The Beauty of Cordwood Masonry
Cordwood masonry is an inexpensive, environmentally sound method of building both exterior and interior walls for houses and outbuildings. Done correctly, these walls can also be very energy efficient, combining good insulation and thermal mass characteristics. I cover these points in my two latest books on the subject, Essential Cordwood Building: The Complete Step-by-Step Guide and Cordwood Building: A Comprehensive Guide to the State of the Art.
But in this article, I want to speak of the creative or artistic aspects of cordwood masonry, the things that make the work fun and visually striking. Sometimes these design features are an isolated part of a cordwood wall; sometimes they may comprise all or most of a cordwood wall panel. The designs might involve log-ends by themselves, or might be created in combination with bottle-ends or special artifacts.
When we first started building with cordwood, at Log End Cottage in 1976, we went with the barest simple design features: a stained rectangle in the middle of a rectangular panel, star constellations in panels made from all round cedar log-ends, a terrarium made from a gallon jar with a stained glass butterfly design in its cover.
As the years went on, we became more creative with our work, while trying to avoid “busy” or garish designs. At our octagonal Stoneview Guesthouse at Earthwood, we would put different designs in the various panels, being sure to tack a note to the panel’s vertical post – with a pointing arrow – to remind us to do the design! (Yes, it is easy to forget.) Also, while designs are usually put at eye level, sometimes a design will take some advance planning lower down in the cordwood panel. Details of how to create your own guest house are in my book, Stoneview: How to Build an Eco-Friendly Little Guest House. Here are four designs out of 6 or 7 that we did at Stoneview:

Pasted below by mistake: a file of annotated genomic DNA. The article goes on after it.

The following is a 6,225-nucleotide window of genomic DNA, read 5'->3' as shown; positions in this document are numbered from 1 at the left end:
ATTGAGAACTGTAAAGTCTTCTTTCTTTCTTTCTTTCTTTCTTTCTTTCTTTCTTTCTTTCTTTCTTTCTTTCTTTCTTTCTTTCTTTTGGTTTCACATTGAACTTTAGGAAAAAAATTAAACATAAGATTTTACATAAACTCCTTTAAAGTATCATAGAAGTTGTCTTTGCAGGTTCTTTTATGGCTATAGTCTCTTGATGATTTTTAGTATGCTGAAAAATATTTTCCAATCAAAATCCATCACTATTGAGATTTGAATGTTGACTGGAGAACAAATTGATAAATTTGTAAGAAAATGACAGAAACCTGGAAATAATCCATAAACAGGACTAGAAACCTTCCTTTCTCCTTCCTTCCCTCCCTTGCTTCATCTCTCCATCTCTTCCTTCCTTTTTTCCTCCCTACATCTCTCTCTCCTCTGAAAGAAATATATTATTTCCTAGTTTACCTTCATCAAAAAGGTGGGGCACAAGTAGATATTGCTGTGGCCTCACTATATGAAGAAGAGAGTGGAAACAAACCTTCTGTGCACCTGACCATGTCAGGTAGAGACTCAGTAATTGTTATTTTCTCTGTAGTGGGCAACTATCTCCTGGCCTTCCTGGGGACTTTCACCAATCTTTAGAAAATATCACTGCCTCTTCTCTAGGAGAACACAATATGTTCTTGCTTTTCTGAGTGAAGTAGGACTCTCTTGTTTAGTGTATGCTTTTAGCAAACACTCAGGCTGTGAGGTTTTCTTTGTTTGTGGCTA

At our Earthwood Sunroom, we did several different designs, using bottle-ends, wine bottles from Chile, special log-ends, even geodes:
At Mushwood, our summer cottage, we incorporated a variety of bottle-end designs.
These designs were put into our garage at Earthwood.
Cordwood trees are popular. Here are three examples from different parts of the country.
A few years ago, we did a 5-day workshop with Kim Cellura and Mike Shields near Del Norte, Colorado, comprising Timber Framing for the Rest of Us and Cordwood Masonry. After the workshop, Kim and Mike took the ball and ran with it, creating the Mermaid Cottage BnB. Jaki and I have stayed in this beautiful building, and counted, I think, 26 mermaids incorporated into the walls in one way or the other. Kim loves bottle-end designs.
With a little imagination, the design possibilities with cordwood masonry are almost unlimited. And if you’re having fun, the build quality improves. Want to learn more? You may find our Cordwood Masonry Special Effects slideshow of interest.